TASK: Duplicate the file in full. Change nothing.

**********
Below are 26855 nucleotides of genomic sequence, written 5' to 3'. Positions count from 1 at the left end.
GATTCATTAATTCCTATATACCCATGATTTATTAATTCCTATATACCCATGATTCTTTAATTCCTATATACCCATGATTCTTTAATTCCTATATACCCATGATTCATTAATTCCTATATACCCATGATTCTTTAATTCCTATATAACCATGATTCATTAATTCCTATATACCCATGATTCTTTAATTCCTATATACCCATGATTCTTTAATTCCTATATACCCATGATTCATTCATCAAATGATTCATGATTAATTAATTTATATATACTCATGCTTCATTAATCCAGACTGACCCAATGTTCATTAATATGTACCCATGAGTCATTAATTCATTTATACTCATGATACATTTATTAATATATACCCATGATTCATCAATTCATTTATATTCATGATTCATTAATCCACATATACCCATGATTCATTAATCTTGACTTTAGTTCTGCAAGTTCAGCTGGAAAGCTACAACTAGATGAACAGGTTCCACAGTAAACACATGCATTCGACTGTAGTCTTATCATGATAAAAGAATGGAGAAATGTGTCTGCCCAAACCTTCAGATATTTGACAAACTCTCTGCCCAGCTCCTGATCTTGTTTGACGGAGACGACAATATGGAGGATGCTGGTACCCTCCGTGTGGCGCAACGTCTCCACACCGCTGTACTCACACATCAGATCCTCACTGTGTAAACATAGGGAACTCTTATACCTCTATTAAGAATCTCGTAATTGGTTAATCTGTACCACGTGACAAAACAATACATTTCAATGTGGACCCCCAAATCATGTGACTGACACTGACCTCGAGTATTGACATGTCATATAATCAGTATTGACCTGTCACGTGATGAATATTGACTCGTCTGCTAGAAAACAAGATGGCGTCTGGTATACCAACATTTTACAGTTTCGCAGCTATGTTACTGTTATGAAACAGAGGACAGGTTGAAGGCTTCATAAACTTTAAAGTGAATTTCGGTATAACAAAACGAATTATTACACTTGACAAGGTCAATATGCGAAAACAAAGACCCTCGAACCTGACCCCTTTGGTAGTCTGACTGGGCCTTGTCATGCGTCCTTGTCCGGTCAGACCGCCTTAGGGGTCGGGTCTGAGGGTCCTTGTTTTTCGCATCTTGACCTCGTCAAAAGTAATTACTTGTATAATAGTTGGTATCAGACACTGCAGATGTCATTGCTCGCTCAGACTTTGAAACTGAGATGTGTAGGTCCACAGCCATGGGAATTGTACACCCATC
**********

Below are 26855 nucleotides of genomic sequence, written 5' to 3'. Positions count from 1 at the left end.
GATTCATTAATTCCTATATACCCATGATTTATTAATTCCTATATACCCATGATTCTTTAATTCCTATATACCCATGATTCTTTAATTCCTATATACCCATGATTCATTAATTCCTATATACCCATGATTCTTTAATTCCTATATAACCATGATTCATTAATTCCTATATACCCATGATTCTTTAATTCCTATATACCCATGATTCTTTAATTCCTATATACCCATGATTCATTCATCAAATGATTCATGATTAATTAATTTATATATACTCATGCTTCATTAATCCAGACTGACCCAATGTTCATTAATATGTACCCATGAGTCATTAATTCATTTATACTCATGATACATTTATTAATATATACCCATGATTCATCAATTCATTTATATTCATGATTCATTAATCCACATATACCCATGATTCATTAATCTTGACTTTAGTTCTGCAAGTTCAGCTGGAAAGCTACAACTAGATGAACAGGTTCCACAGTAAACACATGCATTCGACTGTAGTCTTATCATGATAAAAGAATGGAGAAATGTGTCTGCCCAAACCTTCAGATATTTGACAAACTCTCTGCCCAGCTCCTGATCTTGTTTGACGGAGACGACAATATGGAGGATGCTGGTACCCTCCGTGTGGCGCAACGTCTCCACACCGCTGTACTCACACATCAGATCCTCACTGTGTAAACATAGGGAACTCTTATACCTCTATTAAGAATCTCGTAATTGGTTAATCTGTACCACGTGACAAAACAATACATTTCAATGTGGACCCCCAAATCATGTGACTGACACTGACCTCGAGTATTGACATGTCATATAATCAGTATTGACCTGTCACGTGATGAATATTGACTCGTCTGCTAGAAAACAAGATGGCGTCTGGTATACCAACATTTTACAGTTTCGCAGCTATGTTACTGTTATGAAACAGAGGACAGGTTGAAGGCTTCATAAACTTTAAAGTGAATTTCGGTATAACAAAACGAATTATTACACTTGACAAGGTCAATATGCGAAAACAAAGACCCTCGAACCTGACCCCTTTGGTAGTCTGACTGGGCCTTGTCATGCGTCCTTGTCCGGTCAGACCGCCTTAGGGGTCGGGTCTGAGGGTCCTTGTTTTTCGCATCTTGACCTCGTCAAAAGTAATTACTTGTATAATAGTTGGTATCAGACACTGCAGATGTCATTGCTCGCTCAGACTTTGAAACTGAGATGTGTAGGTCCACAGCCATGGGAATTGTACACCCATC